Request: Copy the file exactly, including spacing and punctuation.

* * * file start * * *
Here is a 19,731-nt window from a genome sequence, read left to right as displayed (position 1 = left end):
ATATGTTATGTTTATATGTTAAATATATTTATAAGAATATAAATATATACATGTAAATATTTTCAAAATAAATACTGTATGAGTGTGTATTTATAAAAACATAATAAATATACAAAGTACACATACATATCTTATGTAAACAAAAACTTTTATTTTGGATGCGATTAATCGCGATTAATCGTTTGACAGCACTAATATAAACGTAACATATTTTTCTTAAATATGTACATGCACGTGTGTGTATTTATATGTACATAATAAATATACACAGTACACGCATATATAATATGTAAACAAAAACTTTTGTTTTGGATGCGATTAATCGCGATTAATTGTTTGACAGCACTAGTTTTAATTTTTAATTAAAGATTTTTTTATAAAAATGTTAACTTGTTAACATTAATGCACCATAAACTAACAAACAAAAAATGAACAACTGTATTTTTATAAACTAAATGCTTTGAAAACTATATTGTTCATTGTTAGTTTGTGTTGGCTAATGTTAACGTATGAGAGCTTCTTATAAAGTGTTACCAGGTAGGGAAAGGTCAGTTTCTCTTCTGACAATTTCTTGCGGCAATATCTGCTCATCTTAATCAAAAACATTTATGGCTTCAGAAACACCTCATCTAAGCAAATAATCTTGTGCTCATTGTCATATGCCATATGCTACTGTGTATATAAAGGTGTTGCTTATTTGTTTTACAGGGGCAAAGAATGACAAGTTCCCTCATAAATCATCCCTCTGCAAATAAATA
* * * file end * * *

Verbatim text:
Here is a 19,731-nt window from a genome sequence, read left to right as displayed (position 1 = left end):
ATATGTTATGTTTATATGTTAAATATATTTATAAGAATATAAATATATACATGTAAATATTTTCAAAATAAATACTGTATGAGTGTGTATTTATAAAAACATAATAAATATACAAAGTACACATACATATCTTATGTAAACAAAAACTTTTATTTTGGATGCGATTAATCGCGATTAATCGTTTGACAGCACTAATATAAACGTAACATATTTTTCTTAAATATGTACATGCACGTGTGTGTATTTATATGTACATAATAAATATACACAGTACACGCATATATAATATGTAAACAAAAACTTTTGTTTTGGATGCGATTAATCGCGATTAATTGTTTGACAGCACTAGTTTTAATTTTTAATTAAAGATTTTTTTATAAAAATGTTAACTTGTTAACATTAATGCACCATAAACTAACAAACAAAAAATGAACAACTGTATTTTTATAAACTAAATGCTTTGAAAACTATATTGTTCATTGTTAGTTTGTGTTGGCTAATGTTAACGTATGAGAGCTTCTTATAAAGTGTTACCAGGTAGGGAAAGGTCAGTTTCTCTTCTGACAATTTCTTGCGGCAATATCTGCTCATCTTAATCAAAAACATTTATGGCTTCAGAAACACCTCATCTAAGCAAATAATCTTGTGCTCATTGTCATATGCCATATGCTACTGTGTATATAAAGGTGTTGCTTATTTGTTTTACAGGGGCAAAGAATGACAAGTTCCCTCATAAATCATCCCTCTGCAAATAAATA